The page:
Wednesday, October 5, 2011

Are Dollar Store Items Worth a Buck?

“I wish I had a dollar for every time I spent a dollar, because then, Yahoo!, I'd have all my money back.”
-Jack Handy, Saturday Night Live
Dollar Stores used to be fun to visit. You could buy many items and still get change from a $20. But with the rise in oil price and inflation most stores have raised prices - sometimes posted, sometimes not - so I'm no longer sure just what "dollar store" items will cost anymore.

Michael Z. Williamson at  notes another change at dollar stores:
At one time, dollar stores (former called "five and dime" stores) sold closeouts, leftovers, seconds and special deals.  Increasingly, though, they're selling purpose-made, second-rate, third world junk made just for that purpose.  I would never trust any tool from such a store--they're of pot metal and guaranteed to fail.  They are not, in my opinion, "better than nothing", because they cost money, give you a false sense of security, and don't accomplish anything.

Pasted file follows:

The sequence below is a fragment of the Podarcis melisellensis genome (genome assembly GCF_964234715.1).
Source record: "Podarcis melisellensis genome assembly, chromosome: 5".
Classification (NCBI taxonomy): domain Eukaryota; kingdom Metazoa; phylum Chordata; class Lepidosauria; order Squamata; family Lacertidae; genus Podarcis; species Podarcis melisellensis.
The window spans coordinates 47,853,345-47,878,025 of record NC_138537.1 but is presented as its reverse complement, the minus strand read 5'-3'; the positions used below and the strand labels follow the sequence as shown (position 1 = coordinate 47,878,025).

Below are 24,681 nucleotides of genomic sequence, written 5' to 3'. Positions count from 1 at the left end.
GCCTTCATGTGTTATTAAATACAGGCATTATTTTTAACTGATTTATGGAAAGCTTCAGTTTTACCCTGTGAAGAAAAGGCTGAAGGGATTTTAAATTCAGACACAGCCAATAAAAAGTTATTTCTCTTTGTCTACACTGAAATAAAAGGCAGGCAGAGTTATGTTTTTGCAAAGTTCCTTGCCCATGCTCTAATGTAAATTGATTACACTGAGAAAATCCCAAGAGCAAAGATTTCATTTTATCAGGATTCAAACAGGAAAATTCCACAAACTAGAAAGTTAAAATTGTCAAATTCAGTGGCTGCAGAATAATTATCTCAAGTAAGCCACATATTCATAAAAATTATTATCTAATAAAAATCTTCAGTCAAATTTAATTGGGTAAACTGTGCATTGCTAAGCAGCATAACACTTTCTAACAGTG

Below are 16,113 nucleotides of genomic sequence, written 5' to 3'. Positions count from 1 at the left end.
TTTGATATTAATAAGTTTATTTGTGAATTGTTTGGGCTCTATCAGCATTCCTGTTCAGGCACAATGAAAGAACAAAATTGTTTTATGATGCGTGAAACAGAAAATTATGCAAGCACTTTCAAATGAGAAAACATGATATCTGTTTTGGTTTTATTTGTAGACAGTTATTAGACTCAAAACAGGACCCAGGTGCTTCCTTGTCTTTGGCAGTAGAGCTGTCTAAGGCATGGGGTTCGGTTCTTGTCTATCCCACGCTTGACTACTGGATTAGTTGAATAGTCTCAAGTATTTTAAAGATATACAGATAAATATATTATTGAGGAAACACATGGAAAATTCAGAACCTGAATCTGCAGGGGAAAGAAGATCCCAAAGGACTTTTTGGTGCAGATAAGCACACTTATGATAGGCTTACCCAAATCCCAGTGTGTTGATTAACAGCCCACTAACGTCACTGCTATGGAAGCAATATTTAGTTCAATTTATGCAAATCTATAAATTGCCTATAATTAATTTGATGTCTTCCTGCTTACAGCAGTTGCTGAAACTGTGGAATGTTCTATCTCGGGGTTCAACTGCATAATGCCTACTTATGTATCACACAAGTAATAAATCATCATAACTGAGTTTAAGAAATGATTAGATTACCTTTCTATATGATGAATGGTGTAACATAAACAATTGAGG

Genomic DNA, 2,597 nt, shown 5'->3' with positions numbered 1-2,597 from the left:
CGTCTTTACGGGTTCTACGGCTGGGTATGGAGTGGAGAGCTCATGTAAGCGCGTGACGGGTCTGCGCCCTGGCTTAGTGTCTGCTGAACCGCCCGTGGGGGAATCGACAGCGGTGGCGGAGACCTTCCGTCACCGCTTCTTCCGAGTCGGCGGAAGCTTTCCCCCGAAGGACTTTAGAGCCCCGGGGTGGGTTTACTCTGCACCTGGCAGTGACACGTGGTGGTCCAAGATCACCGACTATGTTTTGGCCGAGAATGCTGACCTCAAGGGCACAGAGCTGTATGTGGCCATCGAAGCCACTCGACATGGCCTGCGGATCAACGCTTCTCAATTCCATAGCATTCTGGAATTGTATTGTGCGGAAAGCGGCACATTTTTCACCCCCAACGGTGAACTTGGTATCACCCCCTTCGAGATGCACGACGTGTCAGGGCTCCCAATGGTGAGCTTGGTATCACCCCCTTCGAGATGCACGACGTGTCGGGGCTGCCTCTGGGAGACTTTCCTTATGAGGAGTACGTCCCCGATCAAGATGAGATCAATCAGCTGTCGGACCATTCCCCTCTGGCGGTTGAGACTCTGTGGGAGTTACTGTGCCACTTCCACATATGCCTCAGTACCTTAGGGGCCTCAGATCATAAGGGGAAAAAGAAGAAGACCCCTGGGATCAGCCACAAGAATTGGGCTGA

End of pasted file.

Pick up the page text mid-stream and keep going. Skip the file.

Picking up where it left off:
For example: a 2nd rate dollar-store hammer might take a few hits and break. And there's no lifetime replacement guarantee. I've noticed the same problem with brand-name Outlet stores. They used to sell left-over items and items with minor imperfections that failed to sell at the parent stores. You could find bargains on "real" merchandise. But now Outlet malls have sprung up all over America and there's no way there's enough remainder items to fill these stores. So instead the brand-names make their own cheaper knock-offs to sell at Outlets.

Check out an old post of mine about the importance of buying for quality, not price.
Bottom Line

Michael Z Williamson offers this advice,
I would recommend finding both actual overstock and closeout stores, and thrift stores, as well as frequenting garage sales.  At the latter two, older tools without the shine and modern high-tech shaping are perfectly functional, usually better made, and often available even cheaper than at dollar stores.  You can often find kits missing one or two pieces, pick them up separately for a mismatched but complete kit, and have name brand quality for pennies on the dollar.
For me old tools are often the best - enduring quality that just needs some polishing and perhaps sharpening.  Be sure when shopping at flea markets that you're paying for "used" goods, not antique value. I don't want an antique hammer to put on a display shelf; I want one I can use. 

My wife loves finding bargains at garage sales and thrift stores. Last week at a flea market we saw the price on old LP records vary quite a bit from vendor to vendor. The highest was $3 per album. We "scored" with 12 records for a buck which we'll use in craft projects with cub scouts. We're going to melt them and turn them into bowls in the oven.

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